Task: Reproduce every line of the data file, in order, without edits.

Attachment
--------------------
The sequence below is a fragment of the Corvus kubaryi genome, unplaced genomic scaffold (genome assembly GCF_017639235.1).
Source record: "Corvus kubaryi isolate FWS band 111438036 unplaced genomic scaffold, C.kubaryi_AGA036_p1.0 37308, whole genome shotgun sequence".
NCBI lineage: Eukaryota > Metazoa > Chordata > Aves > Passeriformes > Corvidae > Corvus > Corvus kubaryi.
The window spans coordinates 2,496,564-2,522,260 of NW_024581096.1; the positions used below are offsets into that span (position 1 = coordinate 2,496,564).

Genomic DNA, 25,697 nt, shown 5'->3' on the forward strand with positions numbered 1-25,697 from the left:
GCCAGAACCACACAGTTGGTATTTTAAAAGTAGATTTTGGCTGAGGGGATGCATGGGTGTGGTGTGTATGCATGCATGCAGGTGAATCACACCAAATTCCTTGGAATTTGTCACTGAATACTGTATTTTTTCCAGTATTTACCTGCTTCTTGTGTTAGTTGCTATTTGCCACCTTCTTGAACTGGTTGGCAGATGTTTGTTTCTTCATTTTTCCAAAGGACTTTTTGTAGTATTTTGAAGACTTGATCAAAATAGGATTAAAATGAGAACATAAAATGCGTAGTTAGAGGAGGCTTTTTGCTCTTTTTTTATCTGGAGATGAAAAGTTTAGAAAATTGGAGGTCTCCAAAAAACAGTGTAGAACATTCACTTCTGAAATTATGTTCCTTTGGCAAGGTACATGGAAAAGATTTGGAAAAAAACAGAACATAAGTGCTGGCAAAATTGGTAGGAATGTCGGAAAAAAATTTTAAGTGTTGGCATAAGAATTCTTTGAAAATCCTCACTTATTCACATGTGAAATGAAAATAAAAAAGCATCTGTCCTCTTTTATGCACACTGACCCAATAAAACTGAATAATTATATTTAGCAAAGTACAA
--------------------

The sequence below is a fragment of the Corvus kubaryi genome, unplaced genomic scaffold (genome assembly GCF_017639235.1).
Source record: "Corvus kubaryi isolate FWS band 111438036 unplaced genomic scaffold, C.kubaryi_AGA036_p1.0 37308, whole genome shotgun sequence".
NCBI lineage: Eukaryota > Metazoa > Chordata > Aves > Passeriformes > Corvidae > Corvus > Corvus kubaryi.
The window spans coordinates 2,496,564-2,522,260 of NW_024581096.1; the positions used below are offsets into that span (position 1 = coordinate 2,496,564).

Genomic DNA, 25,697 nt, shown 5'->3' on the forward strand with positions numbered 1-25,697 from the left:
GCCAGAACCACACAGTTGGTATTTTAAAAGTAGATTTTGGCTGAGGGGATGCATGGGTGTGGTGTGTATGCATGCATGCAGGTGAATCACACCAAATTCCTTGGAATTTGTCACTGAATACTGTATTTTTTCCAGTATTTACCTGCTTCTTGTGTTAGTTGCTATTTGCCACCTTCTTGAACTGGTTGGCAGATGTTTGTTTCTTCATTTTTCCAAAGGACTTTTTGTAGTATTTTGAAGACTTGATCAAAATAGGATTAAAATGAGAACATAAAATGCGTAGTTAGAGGAGGCTTTTTGCTCTTTTTTTATCTGGAGATGAAAAGTTTAGAAAATTGGAGGTCTCCAAAAAACAGTGTAGAACATTCACTTCTGAAATTATGTTCCTTTGGCAAGGTACATGGAAAAGATTTGGAAAAAAACAGAACATAAGTGCTGGCAAAATTGGTAGGAATGTCGGAAAAAAATTTTAAGTGTTGGCATAAGAATTCTTTGAAAATCCTCACTTATTCACATGTGAAATGAAAATAAAAAAGCATCTGTCCTCTTTTATGCACACTGACCCAATAAAACTGAATAATTATATTTAGCAAAGTACAA